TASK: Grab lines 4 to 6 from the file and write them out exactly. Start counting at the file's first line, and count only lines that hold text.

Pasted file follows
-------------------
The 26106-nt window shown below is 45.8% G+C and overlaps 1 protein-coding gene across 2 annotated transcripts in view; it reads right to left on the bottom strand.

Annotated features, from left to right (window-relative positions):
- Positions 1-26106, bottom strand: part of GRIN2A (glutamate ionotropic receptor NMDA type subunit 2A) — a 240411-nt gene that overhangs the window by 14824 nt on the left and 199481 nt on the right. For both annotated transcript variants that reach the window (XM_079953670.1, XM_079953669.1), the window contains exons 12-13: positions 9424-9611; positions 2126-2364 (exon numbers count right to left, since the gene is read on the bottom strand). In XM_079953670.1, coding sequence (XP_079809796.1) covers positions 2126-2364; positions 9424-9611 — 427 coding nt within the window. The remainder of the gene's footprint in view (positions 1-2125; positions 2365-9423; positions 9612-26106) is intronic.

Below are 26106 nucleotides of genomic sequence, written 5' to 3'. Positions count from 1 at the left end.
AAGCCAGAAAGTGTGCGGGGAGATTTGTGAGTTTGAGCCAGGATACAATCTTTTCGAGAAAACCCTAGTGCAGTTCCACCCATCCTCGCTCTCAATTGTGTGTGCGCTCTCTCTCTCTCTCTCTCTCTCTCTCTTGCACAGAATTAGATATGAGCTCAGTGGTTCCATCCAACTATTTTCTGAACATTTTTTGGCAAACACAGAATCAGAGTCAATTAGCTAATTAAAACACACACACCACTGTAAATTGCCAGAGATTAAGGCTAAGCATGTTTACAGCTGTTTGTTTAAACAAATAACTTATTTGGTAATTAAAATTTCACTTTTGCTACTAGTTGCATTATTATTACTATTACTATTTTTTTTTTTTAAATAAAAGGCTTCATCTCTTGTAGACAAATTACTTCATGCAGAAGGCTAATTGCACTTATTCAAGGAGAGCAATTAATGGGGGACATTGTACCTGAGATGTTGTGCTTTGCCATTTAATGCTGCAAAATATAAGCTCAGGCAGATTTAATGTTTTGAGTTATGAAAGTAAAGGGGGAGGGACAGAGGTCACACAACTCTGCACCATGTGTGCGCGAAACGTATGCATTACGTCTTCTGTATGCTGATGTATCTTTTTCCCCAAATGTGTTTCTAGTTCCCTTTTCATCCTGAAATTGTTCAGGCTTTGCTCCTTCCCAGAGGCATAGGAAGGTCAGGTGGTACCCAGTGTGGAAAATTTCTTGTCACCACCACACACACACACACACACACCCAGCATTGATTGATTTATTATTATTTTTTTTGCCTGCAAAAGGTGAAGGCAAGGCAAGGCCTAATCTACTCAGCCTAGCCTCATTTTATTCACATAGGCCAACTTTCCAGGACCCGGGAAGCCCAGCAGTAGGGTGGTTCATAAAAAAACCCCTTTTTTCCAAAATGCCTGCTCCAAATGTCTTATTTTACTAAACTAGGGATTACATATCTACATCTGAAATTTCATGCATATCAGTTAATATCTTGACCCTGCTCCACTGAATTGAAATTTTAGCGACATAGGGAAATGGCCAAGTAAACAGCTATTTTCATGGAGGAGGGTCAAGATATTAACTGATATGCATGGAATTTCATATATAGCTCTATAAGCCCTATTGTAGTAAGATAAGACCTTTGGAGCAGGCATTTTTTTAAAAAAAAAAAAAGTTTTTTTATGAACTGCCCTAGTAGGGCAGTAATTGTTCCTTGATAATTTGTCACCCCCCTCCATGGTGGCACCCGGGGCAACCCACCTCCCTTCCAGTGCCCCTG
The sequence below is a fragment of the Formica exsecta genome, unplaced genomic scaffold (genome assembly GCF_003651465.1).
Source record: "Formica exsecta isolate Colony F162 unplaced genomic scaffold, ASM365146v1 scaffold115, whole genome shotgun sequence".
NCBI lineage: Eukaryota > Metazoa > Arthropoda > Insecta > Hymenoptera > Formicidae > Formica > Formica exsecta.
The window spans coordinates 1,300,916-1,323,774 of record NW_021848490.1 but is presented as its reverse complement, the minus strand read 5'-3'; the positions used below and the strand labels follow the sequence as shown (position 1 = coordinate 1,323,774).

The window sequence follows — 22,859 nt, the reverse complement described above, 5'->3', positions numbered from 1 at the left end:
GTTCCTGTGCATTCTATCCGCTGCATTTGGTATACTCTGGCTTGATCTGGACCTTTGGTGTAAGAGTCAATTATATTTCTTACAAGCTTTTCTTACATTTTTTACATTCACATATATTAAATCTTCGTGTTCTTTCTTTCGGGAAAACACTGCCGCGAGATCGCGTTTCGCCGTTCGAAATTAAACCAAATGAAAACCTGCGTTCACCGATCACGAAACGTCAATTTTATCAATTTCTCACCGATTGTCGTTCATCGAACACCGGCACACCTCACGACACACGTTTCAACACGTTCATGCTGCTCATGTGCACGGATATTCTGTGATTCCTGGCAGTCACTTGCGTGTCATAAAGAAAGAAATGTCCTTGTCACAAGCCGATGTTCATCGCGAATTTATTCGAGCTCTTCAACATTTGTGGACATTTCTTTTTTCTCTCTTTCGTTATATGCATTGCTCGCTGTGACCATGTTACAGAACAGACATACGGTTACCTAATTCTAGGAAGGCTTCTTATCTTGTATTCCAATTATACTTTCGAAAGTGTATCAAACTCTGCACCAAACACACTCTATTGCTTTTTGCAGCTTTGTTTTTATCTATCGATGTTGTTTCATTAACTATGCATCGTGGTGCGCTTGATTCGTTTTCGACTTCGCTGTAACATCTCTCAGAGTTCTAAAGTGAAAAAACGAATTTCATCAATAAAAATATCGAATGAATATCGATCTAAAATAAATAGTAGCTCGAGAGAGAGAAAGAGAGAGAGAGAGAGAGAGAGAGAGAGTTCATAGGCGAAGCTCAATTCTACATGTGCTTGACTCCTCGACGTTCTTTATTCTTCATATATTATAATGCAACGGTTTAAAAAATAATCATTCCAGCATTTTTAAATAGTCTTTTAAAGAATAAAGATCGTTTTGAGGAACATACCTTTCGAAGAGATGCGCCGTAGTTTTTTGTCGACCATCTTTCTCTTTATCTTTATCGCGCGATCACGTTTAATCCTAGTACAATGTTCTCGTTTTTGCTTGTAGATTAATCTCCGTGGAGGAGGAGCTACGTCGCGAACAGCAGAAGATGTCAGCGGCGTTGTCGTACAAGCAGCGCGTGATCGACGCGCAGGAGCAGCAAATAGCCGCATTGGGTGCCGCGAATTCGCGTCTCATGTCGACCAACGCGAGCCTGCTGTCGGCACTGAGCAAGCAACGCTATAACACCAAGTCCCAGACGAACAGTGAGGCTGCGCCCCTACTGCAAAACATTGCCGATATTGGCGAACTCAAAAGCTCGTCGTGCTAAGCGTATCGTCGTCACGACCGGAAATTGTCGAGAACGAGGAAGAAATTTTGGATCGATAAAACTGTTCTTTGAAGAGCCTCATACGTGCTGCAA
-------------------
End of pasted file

Below are 26106 nucleotides of genomic sequence, written 5' to 3'. Positions count from 1 at the left end.
AAGCCAGAAAGTGTGCGGGGAGATTTGTGAGTTTGAGCCAGGATACAATCTTTTCGAGAAAACCCTAGTGCAGTTCCACCCATCCTCGCTCTCAATTGTGTGTGCGCTCTCTCTCTCTCTCTCTCTCTCTCTCTTGCACAGAATTAGATATGAGCTCAGTGGTTCCATCCAACTATTTTCTGAACATTTTTTGGCAAACACAGAATCAGAGTCAATTAGCTAATTAAAACACACACACCACTGTAAATTGCCAGAGATTAAGGCTAAGCATGTTTACAGCTGTTTGTTTAAACAAATAACTTATTTGGTAATTAAAATTTCACTTTTGCTACTAGTTGCATTATTATTACTATTACTATTTTTTTTTTTTAAATAAAAGGCTTCATCTCTTGTAGACAAATTACTTCATGCAGAAGGCTAATTGCACTTATTCAAGGAGAGCAATTAATGGGGGACATTGTACCTGAGATGTTGTGCTTTGCCATTTAATGCTGCAAAATATAAGCTCAGGCAGATTTAATGTTTTGAGTTATGAAAGTAAAGGGGGAGGGACAGAGGTCACACAACTCTGCACCATGTGTGCGCGAAACGTATGCATTACGTCTTCTGTATGCTGATGTATCTTTTTCCCCAAATGTGTTTCTAGTTCCCTTTTCATCCTGAAATTGTTCAGGCTTTGCTCCTTCCCAGAGGCATAGGAAGGTCAGGTGGTACCCAGTGTGGAAAATTTCTTGTCACCACCACACACACACACACACACACCCAGCATTGATTGATTTATTATTATTTTTTTTGCCTGCAAAAGGTGAAGGCAAGGCAAGGCCTAATCTACTCAGCCTAGCCTCATTTTATTCACATAGGCCAACTTTCCAGGACCCGGGAAGCCCAGCAGTAGGGTGGTTCATAAAAAAACCCCTTTTTTCCAAAATGCCTGCTCCAAATGTCTTATTTTACTAAACTAGGGATTACATATCTACATCTGAAATTTCATGCATATCAGTTAATATCTTGACCCTGCTCCACTGAATTGAAATTTTAGCGACATAGGGAAATGGCCAAGTAAACAGCTATTTTCATGGAGGAGGGTCAAGATATTAACTGATATGCATGGAATTTCATATATAGCTCTATAAGCCCTATTGTAGTAAGATAAGACCTTTGGAGCAGGCATTTTTTTAAAAAAAAAAAAAGTTTTTTTATGAACTGCCCTAGTAGGGCAGTAATTGTTCCTTGATAATTTGTCACCCCCCTCCATGGTGGCACCCGGGGCAACCCACCTCCCTTCCAGTGCCCCTG
The sequence below is a fragment of the Formica exsecta genome, unplaced genomic scaffold (genome assembly GCF_003651465.1).